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Time, Space and Capital

Åke E. Andersson, Emeritus Professor of Economics, Department of Economics, Finance and Statistics, Jönköping International Business School, Jönköping, Sweden and Emeritus Professor of Infrastructural Economics, Royal Institute of Technology, Stockholm, Sweden and David Emanuel Andersson, Senior Lecturer in Economics, Centre of Commerce and Management, RMIT University, Hanoi, Vietnam
In this challenging book, the authors demonstrate that economists tend to misunderstand capital. Frank Knight was an exception, as he argued that because all resources are more or less durable and have uncertain future uses they can consequently be classed as capital. Thus, capital rather than labor is the real source of creativity, innovation, and accumulation. But capital is also a phenomenon in time and in space. Offering a new and path-breaking theory, they show how durable capital with large spatial domains — infrastructural capital such as institutions, public knowledge, and networks — can help explain the long-term development of cities and nations.
Extent: c 320 pp
Hardback Price: $140.00 Web: $126.00
Publication Date: July 2017
ISBN: 978 1 78347 087 7
Availability: Not yet published (pre-order)
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  • eISBN: 978 1 78347 088 4

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  • Economics and Finance
  • Austrian Economics
  • History of Economic Thought
  • Institutional Economics
  • Regional Economics
  • Urban Economics
  • Urban and Regional Studies
  • Regional Economics
  • Urban Economics
In this challenging book, the authors demonstrate that economists tend to misunderstand capital. Frank Knight was an exception, as he argued that because all resources are more or less durable and have uncertain future uses they can consequently be classed as capital. Thus, capital rather than labor is the real source of creativity, innovation, and accumulation. But capital is also a phenomenon in time and in space. Offering a new and path-breaking theory, they show how durable capital with large spatial domains — infrastructural capital such as institutions, public knowledge, and networks — can help explain the long-term development of cities and nations.

This is a crucial book for spatial and institutional economists and anyone working outside the neoclassical mainstream. Academics and students of economic history, urban and regional planning, and economic sociology will also find it an illuminating and accessible exploration of time, space and capital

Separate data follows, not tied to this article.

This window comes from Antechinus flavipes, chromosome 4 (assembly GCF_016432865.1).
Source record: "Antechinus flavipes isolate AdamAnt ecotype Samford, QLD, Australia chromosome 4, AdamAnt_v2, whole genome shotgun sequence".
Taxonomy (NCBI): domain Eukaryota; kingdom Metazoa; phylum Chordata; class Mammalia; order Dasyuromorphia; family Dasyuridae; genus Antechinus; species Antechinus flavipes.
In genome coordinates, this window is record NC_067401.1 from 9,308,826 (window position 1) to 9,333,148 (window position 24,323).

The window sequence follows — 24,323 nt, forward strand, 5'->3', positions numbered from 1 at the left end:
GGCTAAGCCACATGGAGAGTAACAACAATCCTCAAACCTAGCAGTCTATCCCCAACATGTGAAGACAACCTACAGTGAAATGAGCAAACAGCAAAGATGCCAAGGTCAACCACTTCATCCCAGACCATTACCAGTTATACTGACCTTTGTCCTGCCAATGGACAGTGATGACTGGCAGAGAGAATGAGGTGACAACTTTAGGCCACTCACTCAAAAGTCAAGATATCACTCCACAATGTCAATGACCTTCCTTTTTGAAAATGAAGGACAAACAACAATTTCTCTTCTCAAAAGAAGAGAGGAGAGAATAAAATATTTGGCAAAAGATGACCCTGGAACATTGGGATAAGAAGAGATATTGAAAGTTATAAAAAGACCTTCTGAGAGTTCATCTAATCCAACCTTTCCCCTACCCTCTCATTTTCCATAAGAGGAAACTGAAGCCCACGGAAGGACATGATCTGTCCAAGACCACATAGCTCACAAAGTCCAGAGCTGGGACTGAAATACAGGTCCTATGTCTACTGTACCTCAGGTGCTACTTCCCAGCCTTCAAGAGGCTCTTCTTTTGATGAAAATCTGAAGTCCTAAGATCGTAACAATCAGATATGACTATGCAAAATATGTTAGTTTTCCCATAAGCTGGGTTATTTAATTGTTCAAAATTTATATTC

‘In this age of specialization, this book is breathtaking in its success in integrating knowledge from not only the social but also humanistic and natural sciences. The authors have devoted decades in creating an inspiring study which helps us to comprehend how societies have evolved over the last five centuries. It provides novel perspectives about space and time in advancing new perspectives on economic development, systems of law and science, transportation and communication, and creativity. This book should be read by every scholar – irrespective of area of study.’
– Rogers Hollingsworth, University of Wisconsin, US

‘Has humankind experienced material progress? To what extent does the economic theory we have help us explain it? These are among the Big Questions. The Anderssons address the essential questions with great flair. They know their history and they know their economic theory. They present complex material clearly and engagingly. All of this makes the book a joy to read. What a contribution!’
– Peter Gordon, University of Southern California, US
Contents: 1. Time and Space—An Introduction 2. Time and Capital in Economic Doctrines 3. Space in Economic Analysis—From Discrete to Two-dimensional Continuous Theory 4. Dynamic Theories and Models—Problems and Creative Potential 5. Time in the Microeconomics of Consumption 6. Durability, Duration of Production, Growth, and Location 7. Expectations, Capital, and Entrepreneurship 8. A General Theory of Infrastructure and Economic Development 9. The Role of the Transport Infrastructure in the First Logistical Revolution 10. Institutional Infrastructure and Economic Games 11. Real Estate Capital 12. Re-conceptualizing Social Capital 13. Creative Knowledge Capital 14. Looking Ahead Index